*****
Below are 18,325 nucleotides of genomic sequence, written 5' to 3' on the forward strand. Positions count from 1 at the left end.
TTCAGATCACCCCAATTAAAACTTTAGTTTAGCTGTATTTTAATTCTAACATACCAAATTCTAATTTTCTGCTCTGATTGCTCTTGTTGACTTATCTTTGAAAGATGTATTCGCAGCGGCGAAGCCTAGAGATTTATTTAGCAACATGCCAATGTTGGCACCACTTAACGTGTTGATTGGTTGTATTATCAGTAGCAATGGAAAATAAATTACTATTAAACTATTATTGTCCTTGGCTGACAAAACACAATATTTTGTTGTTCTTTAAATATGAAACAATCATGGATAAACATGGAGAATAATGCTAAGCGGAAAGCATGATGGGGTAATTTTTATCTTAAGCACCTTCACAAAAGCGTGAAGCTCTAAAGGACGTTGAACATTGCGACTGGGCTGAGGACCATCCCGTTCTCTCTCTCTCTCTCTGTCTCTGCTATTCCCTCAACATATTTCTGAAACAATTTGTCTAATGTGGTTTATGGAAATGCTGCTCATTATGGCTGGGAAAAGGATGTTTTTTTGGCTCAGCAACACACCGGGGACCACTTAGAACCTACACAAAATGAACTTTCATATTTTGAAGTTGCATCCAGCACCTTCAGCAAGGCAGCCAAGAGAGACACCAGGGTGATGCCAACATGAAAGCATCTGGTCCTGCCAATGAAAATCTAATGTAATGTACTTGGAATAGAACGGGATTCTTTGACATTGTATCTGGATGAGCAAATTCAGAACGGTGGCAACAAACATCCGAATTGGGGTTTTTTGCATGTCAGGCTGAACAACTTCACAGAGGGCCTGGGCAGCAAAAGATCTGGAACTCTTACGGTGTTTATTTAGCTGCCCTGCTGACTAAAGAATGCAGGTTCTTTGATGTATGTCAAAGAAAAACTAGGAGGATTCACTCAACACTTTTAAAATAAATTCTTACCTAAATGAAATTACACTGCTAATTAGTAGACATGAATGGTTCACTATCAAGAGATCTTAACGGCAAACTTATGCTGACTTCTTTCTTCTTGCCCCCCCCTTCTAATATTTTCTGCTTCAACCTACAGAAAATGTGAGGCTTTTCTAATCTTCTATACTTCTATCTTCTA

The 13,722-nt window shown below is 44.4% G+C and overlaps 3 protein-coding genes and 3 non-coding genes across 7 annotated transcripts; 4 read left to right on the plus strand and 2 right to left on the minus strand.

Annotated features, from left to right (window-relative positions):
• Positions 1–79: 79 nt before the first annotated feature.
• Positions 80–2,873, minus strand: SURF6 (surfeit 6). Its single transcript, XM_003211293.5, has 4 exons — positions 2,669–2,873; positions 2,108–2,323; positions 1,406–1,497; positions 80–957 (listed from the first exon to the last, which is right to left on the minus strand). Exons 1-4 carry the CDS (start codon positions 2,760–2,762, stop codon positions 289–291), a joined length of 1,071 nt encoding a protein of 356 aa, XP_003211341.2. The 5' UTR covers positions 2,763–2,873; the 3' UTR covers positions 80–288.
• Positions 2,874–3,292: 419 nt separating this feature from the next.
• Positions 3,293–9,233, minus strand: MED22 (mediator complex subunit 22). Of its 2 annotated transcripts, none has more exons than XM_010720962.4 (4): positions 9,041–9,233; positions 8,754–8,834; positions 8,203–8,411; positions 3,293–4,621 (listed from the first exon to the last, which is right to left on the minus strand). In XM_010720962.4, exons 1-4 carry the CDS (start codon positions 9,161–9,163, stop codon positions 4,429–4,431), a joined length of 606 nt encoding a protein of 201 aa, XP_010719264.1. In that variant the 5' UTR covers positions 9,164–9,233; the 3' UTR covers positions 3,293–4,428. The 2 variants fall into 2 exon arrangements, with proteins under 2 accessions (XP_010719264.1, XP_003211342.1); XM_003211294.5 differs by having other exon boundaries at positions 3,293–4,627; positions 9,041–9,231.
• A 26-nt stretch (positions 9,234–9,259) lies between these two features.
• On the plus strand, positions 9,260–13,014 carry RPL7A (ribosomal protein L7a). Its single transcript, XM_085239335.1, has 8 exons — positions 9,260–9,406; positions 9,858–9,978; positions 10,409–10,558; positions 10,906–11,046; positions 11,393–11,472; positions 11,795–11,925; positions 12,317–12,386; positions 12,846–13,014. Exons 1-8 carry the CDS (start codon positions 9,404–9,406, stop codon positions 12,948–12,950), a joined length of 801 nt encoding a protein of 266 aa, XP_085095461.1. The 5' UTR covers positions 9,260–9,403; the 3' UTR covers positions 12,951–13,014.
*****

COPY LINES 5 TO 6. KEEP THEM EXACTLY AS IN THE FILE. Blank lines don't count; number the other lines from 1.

• Positions 1–79: 79 nt before the first annotated feature.
• Positions 80–2,873, minus strand: SURF6 (surfeit 6). Its single transcript, XM_003211293.5, has 4 exons — positions 2,669–2,873; positions 2,108–2,323; positions 1,406–1,497; positions 80–957 (listed from the first exon to the last, which is right to left on the minus strand). Exons 1-4 carry the CDS (start codon positions 2,760–2,762, stop codon positions 289–291), a joined length of 1,071 nt encoding a protein of 356 aa, XP_003211341.2. The 5' UTR covers positions 2,763–2,873; the 3' UTR covers positions 80–288.